After a year of this, I decided I couldn’t deal with the social repercussions and went back to drinking, BUT I would only limit myself to two bottles of wine per week. That was the rule I had created. After all, there was nothing wrong with drinking just two bottles per week. That’s definitely not an alcoholic, right? Right?! The day I decided that I would go back to drinking my mother drove a bottle of wine to my house. Everyone was over joyed that I would be drinking again.
This seemed okay for a while. After all, I managed to go a year without drinking, so that showed that I could quit drinking at any time. I was just choosing not to because clearly I don’t have a problem. That was the excuse I used to convince myself that it was okay.
The problem was that it seemed that there was a social occasion to drink each and every week. That would bump up my drinking from 8 glasses of wine to a total of 12 drinks or more. It was around this time that I learned that 8 drinks per week is considered “heavy drinking”. 8 was my minimum! So I decided to stop having any alcohol in the house and would only drink socially. Once again, this worked for a while but somehow my consumption went back up to baseline even though I was still following my rule to not drink at home.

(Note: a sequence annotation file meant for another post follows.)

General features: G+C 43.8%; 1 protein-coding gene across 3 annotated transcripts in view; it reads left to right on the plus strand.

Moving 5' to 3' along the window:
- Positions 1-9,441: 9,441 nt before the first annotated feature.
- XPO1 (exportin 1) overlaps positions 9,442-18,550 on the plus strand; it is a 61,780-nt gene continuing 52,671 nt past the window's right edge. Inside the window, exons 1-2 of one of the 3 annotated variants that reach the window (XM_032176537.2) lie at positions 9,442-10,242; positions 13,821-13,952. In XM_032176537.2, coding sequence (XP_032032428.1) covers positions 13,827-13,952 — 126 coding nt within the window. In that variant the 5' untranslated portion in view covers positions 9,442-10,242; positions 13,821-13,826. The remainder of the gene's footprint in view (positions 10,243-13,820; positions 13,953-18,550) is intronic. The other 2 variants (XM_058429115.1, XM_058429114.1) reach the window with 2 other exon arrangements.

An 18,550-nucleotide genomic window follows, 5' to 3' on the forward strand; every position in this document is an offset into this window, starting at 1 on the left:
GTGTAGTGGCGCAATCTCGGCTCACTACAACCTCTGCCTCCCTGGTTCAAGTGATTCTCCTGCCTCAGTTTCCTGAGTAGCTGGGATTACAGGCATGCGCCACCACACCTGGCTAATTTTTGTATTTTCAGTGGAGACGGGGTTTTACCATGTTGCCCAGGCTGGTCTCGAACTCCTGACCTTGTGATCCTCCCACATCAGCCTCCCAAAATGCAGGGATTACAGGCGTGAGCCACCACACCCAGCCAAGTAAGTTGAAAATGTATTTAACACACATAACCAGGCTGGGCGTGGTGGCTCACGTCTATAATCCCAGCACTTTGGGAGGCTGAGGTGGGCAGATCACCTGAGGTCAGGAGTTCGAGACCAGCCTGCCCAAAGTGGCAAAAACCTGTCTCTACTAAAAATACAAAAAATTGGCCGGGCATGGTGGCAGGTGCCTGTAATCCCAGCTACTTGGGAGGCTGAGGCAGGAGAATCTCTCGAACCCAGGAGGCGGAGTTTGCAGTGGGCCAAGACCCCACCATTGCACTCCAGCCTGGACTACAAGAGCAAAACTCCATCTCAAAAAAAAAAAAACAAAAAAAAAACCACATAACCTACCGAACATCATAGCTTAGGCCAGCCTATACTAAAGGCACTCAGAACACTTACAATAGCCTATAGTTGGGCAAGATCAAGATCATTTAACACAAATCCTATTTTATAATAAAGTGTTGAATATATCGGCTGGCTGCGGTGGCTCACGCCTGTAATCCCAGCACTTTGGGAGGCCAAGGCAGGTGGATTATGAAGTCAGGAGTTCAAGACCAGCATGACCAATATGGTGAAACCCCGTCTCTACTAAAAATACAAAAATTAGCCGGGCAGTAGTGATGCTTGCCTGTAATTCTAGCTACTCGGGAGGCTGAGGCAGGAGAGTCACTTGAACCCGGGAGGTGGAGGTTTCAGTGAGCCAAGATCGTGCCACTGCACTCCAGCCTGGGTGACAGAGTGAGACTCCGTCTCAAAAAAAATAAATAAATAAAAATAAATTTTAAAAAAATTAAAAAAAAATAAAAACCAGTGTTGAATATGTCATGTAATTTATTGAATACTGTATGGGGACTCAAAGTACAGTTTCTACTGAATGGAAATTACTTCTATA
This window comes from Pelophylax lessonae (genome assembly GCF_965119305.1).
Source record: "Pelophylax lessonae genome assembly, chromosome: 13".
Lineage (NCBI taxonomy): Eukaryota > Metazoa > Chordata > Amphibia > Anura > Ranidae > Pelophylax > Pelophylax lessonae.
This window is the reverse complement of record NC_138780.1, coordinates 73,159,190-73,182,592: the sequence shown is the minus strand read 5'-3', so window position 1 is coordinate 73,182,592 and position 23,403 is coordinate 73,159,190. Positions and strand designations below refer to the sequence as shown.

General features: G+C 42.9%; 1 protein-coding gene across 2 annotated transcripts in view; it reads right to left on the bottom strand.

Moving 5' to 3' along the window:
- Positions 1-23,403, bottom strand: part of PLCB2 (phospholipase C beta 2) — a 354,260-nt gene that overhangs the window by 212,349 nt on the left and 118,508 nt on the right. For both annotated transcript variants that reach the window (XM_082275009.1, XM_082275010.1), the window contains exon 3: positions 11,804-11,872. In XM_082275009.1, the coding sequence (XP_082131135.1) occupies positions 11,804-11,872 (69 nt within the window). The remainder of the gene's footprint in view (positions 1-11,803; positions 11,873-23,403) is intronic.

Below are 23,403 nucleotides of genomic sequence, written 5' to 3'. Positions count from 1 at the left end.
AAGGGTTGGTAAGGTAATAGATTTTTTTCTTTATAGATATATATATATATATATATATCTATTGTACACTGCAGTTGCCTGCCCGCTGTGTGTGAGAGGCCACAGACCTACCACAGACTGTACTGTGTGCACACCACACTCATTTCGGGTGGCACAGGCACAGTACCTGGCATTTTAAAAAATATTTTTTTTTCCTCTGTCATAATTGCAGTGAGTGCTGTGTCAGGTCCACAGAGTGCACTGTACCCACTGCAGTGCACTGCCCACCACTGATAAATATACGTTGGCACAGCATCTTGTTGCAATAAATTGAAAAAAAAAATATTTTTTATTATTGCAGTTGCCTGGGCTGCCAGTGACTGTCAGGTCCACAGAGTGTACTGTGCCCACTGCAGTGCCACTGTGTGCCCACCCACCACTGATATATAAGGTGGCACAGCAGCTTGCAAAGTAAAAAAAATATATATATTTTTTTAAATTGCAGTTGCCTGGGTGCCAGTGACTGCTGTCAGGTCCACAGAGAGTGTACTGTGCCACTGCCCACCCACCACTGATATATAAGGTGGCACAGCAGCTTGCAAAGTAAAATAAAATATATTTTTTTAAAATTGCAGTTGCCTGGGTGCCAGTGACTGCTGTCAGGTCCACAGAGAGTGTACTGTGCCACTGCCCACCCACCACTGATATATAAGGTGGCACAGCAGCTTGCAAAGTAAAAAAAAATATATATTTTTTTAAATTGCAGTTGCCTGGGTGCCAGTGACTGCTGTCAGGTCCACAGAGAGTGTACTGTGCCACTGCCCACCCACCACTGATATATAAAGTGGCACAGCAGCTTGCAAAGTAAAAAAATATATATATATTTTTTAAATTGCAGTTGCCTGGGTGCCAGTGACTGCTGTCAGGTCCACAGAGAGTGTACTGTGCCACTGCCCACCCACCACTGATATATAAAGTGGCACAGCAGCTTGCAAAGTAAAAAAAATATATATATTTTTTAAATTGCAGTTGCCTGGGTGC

Some people might be shocked to hear that 8 drinks a week constitutes “heavy drinking”. After all, that’s only about 1 drink per night. Not even enough to get you drunk. When you watch TV, people drinking every day is depicted as normal, even desirable. You work hard, you deserve to relax. And yet, according to the CDC, only 5.1% of US adults drank that much or more in the past year. It turns out I was in the top 5% of drinkers in the United States.
It’s hard to explain, but after a while I just got disgusted with myself. You can keep playing this game of cutting back and then going back to your baseline or you can accept that the only thing that’s really going to work for you is to just stop drinking. Anytime I allowed myself to have a drink because it was a situation that was “ok” (i.e. I was at a nice restaurant and only ordering 1 drink, it was Christmas dinner, it had been a long time since the last time I drank, etc) it just always seemed to reassure me that “See, I can handle drinking!” And thus the slow slide back to heavy drinking would begin again.
I recently found out that my sister is dying of alcoholism. She is only 42 and I don’t see her living to 45. I had no idea that her drinking was that bad. She was still able to work a full time job, get repeated promotions, and not have problems in her marriage. And yet, she is apparently consuming a life-threatening amount of alcohol. A lot of people think that cirrhosis of the liver is the only thing you have to worry about from drinking, but there are actually all sorts of ways that alcohol will kill you. And yet, I still have a family that encourages it’s family members to drink. I never would have thought that my family would be this dysfunctional, and yet here we are.